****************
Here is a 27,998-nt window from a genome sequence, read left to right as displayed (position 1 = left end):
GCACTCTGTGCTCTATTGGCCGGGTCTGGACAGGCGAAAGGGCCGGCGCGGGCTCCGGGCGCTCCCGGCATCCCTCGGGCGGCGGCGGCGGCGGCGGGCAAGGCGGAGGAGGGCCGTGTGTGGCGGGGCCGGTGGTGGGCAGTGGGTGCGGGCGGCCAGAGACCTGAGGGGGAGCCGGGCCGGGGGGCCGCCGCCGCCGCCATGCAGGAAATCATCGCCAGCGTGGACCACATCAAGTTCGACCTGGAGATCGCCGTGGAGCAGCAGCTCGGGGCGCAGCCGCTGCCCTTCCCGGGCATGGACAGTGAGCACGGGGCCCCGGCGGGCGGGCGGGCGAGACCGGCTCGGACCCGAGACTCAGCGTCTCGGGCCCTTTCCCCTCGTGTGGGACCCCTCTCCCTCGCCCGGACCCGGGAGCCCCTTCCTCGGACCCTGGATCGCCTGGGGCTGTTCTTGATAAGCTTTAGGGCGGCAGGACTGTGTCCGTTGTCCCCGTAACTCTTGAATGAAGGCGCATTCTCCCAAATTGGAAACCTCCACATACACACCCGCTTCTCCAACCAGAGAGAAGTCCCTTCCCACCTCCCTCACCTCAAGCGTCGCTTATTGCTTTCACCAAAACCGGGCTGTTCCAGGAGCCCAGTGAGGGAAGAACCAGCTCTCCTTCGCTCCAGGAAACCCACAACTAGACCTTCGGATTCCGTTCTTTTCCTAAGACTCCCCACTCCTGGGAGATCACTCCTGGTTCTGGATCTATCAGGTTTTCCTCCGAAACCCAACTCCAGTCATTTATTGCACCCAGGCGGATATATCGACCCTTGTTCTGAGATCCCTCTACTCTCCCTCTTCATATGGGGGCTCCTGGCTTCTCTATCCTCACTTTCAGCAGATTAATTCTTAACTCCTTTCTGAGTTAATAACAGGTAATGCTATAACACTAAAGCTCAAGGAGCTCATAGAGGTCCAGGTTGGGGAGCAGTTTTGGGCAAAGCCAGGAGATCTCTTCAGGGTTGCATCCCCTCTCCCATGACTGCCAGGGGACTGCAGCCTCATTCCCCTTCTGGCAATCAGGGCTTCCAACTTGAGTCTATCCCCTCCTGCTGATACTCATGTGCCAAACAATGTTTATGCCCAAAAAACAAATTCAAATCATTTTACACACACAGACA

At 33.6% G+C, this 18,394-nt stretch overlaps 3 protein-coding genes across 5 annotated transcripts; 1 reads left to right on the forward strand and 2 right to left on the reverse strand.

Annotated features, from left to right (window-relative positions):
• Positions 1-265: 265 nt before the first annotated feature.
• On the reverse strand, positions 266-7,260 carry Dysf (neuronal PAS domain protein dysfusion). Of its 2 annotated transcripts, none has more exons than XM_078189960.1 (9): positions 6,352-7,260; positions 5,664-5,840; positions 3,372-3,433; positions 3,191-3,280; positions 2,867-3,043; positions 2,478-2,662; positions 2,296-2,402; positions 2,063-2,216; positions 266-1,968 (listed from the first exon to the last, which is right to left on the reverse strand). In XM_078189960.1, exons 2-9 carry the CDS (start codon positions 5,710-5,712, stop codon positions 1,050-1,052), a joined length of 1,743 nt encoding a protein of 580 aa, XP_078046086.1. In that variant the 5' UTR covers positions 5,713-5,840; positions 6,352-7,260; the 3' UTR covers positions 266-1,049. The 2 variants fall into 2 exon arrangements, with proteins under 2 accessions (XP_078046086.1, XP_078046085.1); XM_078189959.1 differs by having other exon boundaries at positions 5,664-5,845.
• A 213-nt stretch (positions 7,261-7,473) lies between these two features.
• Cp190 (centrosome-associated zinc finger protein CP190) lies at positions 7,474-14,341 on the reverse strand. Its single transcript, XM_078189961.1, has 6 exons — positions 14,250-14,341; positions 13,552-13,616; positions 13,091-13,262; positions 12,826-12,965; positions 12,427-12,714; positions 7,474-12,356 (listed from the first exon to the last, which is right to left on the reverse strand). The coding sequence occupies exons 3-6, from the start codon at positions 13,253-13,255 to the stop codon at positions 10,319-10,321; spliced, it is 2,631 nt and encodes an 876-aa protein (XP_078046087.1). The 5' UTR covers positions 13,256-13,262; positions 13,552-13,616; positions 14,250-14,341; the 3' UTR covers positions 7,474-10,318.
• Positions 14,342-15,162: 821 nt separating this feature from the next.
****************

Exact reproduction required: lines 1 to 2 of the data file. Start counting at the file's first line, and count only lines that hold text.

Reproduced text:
Here is a 27,998-nt window from a genome sequence, read left to right as displayed (position 1 = left end):
GCACTCTGTGCTCTATTGGCCGGGTCTGGACAGGCGAAAGGGCCGGCGCGGGCTCCGGGCGCTCCCGGCATCCCTCGGGCGGCGGCGGCGGCGGCGGGCAAGGCGGAGGAGGGCCGTGTGTGGCGGGGCCGGTGGTGGGCAGTGGGTGCGGGCGGCCAGAGACCTGAGGGGGAGCCGGGCCGGGGGGCCGCCGCCGCCGCCATGCAGGAAATCATCGCCAGCGTGGACCACATCAAGTTCGACCTGGAGATCGCCGTGGAGCAGCAGCTCGGGGCGCAGCCGCTGCCCTTCCCGGGCATGGACAGTGAGCACGGGGCCCCGGCGGGCGGGCGGGCGAGACCGGCTCGGACCCGAGACTCAGCGTCTCGGGCCCTTTCCCCTCGTGTGGGACCCCTCTCCCTCGCCCGGACCCGGGAGCCCCTTCCTCGGACCCTGGATCGCCTGGGGCTGTTCTTGATAAGCTTTAGGGCGGCAGGACTGTGTCCGTTGTCCCCGTAACTCTTGAATGAAGGCGCATTCTCCCAAATTGGAAACCTCCACATACACACCCGCTTCTCCAACCAGAGAGAAGTCCCTTCCCACCTCCCTCACCTCAAGCGTCGCTTATTGCTTTCACCAAAACCGGGCTGTTCCAGGAGCCCAGTGAGGGAAGAACCAGCTCTCCTTCGCTCCAGGAAACCCACAACTAGACCTTCGGATTCCGTTCTTTTCCTAAGACTCCCCACTCCTGGGAGATCACTCCTGGTTCTGGATCTATCAGGTTTTCCTCCGAAACCCAACTCCAGTCATTTATTGCACCCAGGCGGATATATCGACCCTTGTTCTGAGATCCCTCTACTCTCCCTCTTCATATGGGGGCTCCTGGCTTCTCTATCCTCACTTTCAGCAGATTAATTCTTAACTCCTTTCTGAGTTAATAACAGGTAATGCTATAACACTAAAGCTCAAGGAGCTCATAGAGGTCCAGGTTGGGGAGCAGTTTTGGGCAAAGCCAGGAGATCTCTTCAGGGTTGCATCCCCTCTCCCATGACTGCCAGGGGACTGCAGCCTCATTCCCCTTCTGGCAATCAGGGCTTCCAACTTGAGTCTATCCCCTCCTGCTGATACTCATGTGCCAAACAATGTTTATGCCCAAAAAACAAATTCAAATCATTTTACACACACAGACA